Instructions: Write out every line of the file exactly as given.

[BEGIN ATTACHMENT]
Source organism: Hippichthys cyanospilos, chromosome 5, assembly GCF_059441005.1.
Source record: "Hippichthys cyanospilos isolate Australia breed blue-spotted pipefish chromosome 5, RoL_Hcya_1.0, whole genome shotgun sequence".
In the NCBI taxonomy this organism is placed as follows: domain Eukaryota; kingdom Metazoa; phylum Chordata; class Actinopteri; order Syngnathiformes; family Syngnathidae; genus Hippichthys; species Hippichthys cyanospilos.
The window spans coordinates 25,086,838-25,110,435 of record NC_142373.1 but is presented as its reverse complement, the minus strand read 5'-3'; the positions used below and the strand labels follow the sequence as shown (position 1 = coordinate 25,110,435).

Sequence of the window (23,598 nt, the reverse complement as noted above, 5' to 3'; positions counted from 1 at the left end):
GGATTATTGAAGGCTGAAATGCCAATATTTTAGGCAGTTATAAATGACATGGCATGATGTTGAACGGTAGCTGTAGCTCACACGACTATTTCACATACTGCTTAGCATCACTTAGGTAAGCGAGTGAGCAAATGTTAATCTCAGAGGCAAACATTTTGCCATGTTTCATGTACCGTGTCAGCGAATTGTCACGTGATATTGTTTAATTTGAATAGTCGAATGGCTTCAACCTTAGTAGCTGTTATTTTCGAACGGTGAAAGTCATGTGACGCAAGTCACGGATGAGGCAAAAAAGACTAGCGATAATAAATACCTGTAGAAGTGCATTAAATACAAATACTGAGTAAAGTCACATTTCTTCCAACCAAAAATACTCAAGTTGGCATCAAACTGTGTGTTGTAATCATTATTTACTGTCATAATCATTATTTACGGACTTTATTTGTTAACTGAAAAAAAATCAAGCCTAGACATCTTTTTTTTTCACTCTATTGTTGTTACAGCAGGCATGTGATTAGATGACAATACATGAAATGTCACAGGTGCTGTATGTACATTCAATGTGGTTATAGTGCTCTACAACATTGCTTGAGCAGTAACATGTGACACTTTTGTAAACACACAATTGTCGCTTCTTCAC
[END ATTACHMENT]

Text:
Source organism: Hippichthys cyanospilos, chromosome 5, assembly GCF_059441005.1.
Source record: "Hippichthys cyanospilos isolate Australia breed blue-spotted pipefish chromosome 5, RoL_Hcya_1.0, whole genome shotgun sequence".
In the NCBI taxonomy this organism is placed as follows: domain Eukaryota; kingdom Metazoa; phylum Chordata; class Actinopteri; order Syngnathiformes; family Syngnathidae; genus Hippichthys; species Hippichthys cyanospilos.
The window spans coordinates 25,086,838-25,110,435 of record NC_142373.1 but is presented as its reverse complement, the minus strand read 5'-3'; the positions used below and the strand labels follow the sequence as shown (position 1 = coordinate 25,110,435).

Sequence of the window (23,598 nt, the reverse complement as noted above, 5' to 3'; positions counted from 1 at the left end):
GGATTATTGAAGGCTGAAATGCCAATATTTTAGGCAGTTATAAATGACATGGCATGATGTTGAACGGTAGCTGTAGCTCACACGACTATTTCACATACTGCTTAGCATCACTTAGGTAAGCGAGTGAGCAAATGTTAATCTCAGAGGCAAACATTTTGCCATGTTTCATGTACCGTGTCAGCGAATTGTCACGTGATATTGTTTAATTTGAATAGTCGAATGGCTTCAACCTTAGTAGCTGTTATTTTCGAACGGTGAAAGTCATGTGACGCAAGTCACGGATGAGGCAAAAAAGACTAGCGATAATAAATACCTGTAGAAGTGCATTAAATACAAATACTGAGTAAAGTCACATTTCTTCCAACCAAAAATACTCAAGTTGGCATCAAACTGTGTGTTGTAATCATTATTTACTGTCATAATCATTATTTACGGACTTTATTTGTTAACTGAAAAAAAATCAAGCCTAGACATCTTTTTTTTTCACTCTATTGTTGTTACAGCAGGCATGTGATTAGATGACAATACATGAAATGTCACAGGTGCTGTATGTACATTCAATGTGGTTATAGTGCTCTACAACATTGCTTGAGCAGTAACATGTGACACTTTTGTAAACACACAATTGTCGCTTCTTCAC